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New 'Beaver' web server has exactly ONE user outside China

And none of those in China show anything while they wait for government paperwork

Netcraft's monthly survey of web-facing computers has turned up an oddity: a new web server called “Beaver” that's used by exactly one web site outside China.

“Just over a million sites now exhibit the Beaver Server header, and these make use of more than 110,000 unique domain names – mostly under the .cn top-level domain,” Netcraft writes. “ Only a single Beaver site is hosted outside of China – this solitary instance is hosted in Japan, at Amazon's Tokyo AWS region.”

Most Beaver-using sites are hosted by Aliyun, Netcraft writes, with the rest running on other Chinese hosts. Wherever they are they're all producing the following message and nothing but:

According to the filing requirements of China's Ministry of Industry and Information Technology (MIIT), the website is accessible only if the ICP information is accurate and the ICP license is filed".

Netcraft reckons that message indicates that means the sites are yet to receive operating licences from the Ministry.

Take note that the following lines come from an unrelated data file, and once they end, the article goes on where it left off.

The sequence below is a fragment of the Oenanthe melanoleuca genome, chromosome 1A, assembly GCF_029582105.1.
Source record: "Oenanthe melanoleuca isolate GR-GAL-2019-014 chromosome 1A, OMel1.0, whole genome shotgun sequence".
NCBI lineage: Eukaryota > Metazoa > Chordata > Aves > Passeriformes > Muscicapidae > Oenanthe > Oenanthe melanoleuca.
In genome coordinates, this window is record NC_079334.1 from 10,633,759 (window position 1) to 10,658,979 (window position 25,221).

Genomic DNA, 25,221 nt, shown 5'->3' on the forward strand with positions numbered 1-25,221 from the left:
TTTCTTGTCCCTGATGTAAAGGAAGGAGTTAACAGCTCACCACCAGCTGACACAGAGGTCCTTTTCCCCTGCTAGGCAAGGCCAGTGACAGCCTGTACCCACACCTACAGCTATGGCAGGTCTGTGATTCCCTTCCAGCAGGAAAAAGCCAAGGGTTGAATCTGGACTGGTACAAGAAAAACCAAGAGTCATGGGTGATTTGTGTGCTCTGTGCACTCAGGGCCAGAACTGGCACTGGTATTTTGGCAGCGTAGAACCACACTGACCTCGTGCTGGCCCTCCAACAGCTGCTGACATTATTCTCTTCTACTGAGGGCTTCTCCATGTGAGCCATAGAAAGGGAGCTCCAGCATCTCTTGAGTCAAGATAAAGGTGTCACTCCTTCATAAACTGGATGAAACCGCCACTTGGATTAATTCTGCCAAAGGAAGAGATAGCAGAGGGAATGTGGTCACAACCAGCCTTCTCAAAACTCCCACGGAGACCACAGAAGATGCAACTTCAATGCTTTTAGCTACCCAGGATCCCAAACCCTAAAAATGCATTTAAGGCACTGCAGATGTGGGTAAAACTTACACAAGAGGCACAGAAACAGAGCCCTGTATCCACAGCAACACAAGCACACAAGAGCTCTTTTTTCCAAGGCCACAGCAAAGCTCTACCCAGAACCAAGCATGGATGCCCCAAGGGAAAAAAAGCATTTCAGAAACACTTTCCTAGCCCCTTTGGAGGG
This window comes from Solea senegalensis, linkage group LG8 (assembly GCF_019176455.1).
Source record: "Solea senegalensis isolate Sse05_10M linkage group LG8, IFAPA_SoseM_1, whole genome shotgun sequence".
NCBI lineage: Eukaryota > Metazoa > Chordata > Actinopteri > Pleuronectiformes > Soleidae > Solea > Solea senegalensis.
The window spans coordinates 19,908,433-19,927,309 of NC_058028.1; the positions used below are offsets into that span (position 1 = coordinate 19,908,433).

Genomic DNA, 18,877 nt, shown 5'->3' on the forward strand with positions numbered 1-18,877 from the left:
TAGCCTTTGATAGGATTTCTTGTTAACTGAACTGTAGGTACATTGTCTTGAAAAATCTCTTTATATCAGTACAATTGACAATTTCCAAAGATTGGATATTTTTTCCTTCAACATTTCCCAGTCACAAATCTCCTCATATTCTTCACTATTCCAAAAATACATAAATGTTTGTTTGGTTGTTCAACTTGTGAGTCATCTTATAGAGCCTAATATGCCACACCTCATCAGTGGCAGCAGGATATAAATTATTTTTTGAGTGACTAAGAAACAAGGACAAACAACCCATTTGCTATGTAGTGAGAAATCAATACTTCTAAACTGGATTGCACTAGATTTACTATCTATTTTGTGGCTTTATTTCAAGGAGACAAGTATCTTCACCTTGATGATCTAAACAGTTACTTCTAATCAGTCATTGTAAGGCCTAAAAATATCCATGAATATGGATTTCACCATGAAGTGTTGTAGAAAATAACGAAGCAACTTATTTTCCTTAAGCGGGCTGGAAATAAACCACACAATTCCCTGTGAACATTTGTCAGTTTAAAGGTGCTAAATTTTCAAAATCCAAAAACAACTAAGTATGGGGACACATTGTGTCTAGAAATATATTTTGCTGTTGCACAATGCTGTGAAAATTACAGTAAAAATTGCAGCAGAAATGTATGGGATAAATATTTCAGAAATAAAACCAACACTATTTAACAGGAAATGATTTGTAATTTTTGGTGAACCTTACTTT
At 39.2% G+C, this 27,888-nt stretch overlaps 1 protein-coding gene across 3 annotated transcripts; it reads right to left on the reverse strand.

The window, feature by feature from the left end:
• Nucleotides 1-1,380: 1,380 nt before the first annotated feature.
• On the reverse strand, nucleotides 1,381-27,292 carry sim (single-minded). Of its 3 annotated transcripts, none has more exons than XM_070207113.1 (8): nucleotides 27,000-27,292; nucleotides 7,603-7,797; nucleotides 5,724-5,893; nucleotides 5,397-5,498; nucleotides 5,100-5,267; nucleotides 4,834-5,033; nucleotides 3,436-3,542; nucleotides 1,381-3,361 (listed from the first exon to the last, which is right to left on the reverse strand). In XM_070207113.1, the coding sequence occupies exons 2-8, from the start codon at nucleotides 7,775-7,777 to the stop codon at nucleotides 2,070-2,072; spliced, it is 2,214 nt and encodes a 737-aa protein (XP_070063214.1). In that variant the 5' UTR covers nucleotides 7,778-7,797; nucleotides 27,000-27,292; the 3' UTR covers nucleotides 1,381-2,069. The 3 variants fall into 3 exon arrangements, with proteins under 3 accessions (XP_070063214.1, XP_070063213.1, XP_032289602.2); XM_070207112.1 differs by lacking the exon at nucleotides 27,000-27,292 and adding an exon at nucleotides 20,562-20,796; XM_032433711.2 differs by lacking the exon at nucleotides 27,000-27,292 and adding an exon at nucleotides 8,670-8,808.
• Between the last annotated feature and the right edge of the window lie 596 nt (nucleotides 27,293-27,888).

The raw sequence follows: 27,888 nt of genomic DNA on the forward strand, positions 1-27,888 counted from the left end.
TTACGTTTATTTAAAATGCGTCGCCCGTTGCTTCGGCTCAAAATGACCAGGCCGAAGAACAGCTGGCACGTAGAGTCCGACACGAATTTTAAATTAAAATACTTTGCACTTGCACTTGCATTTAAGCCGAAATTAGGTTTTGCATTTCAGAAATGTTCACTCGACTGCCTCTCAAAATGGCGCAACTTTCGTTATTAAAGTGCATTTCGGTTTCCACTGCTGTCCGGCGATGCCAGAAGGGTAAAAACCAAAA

Which just leaves the question of Beaver's origins. Netcraft thinks it is “possibly an application based on Microsoft's HTTP Server API (HTTPAPI 2.0). This API lets C/C++ programmers receive HTTP requests and send responses without using Microsoft IIS. At least 38 million other websites also use HTTPAPI 2.0.”

Netcraft's survey also reports that some 100 million spam sites lurking on AWS disappeared last month, putting a nasty 30 per cent dent in nginx's hostname count along the way. The server remains the second-most-used code on active sites with 20.22 per cent share, rather behind Apache's 45.16 per cent. Microsoft's IIS has 7.83 per cent share, a sliver ahead of Google's 7.10 per cent. ®

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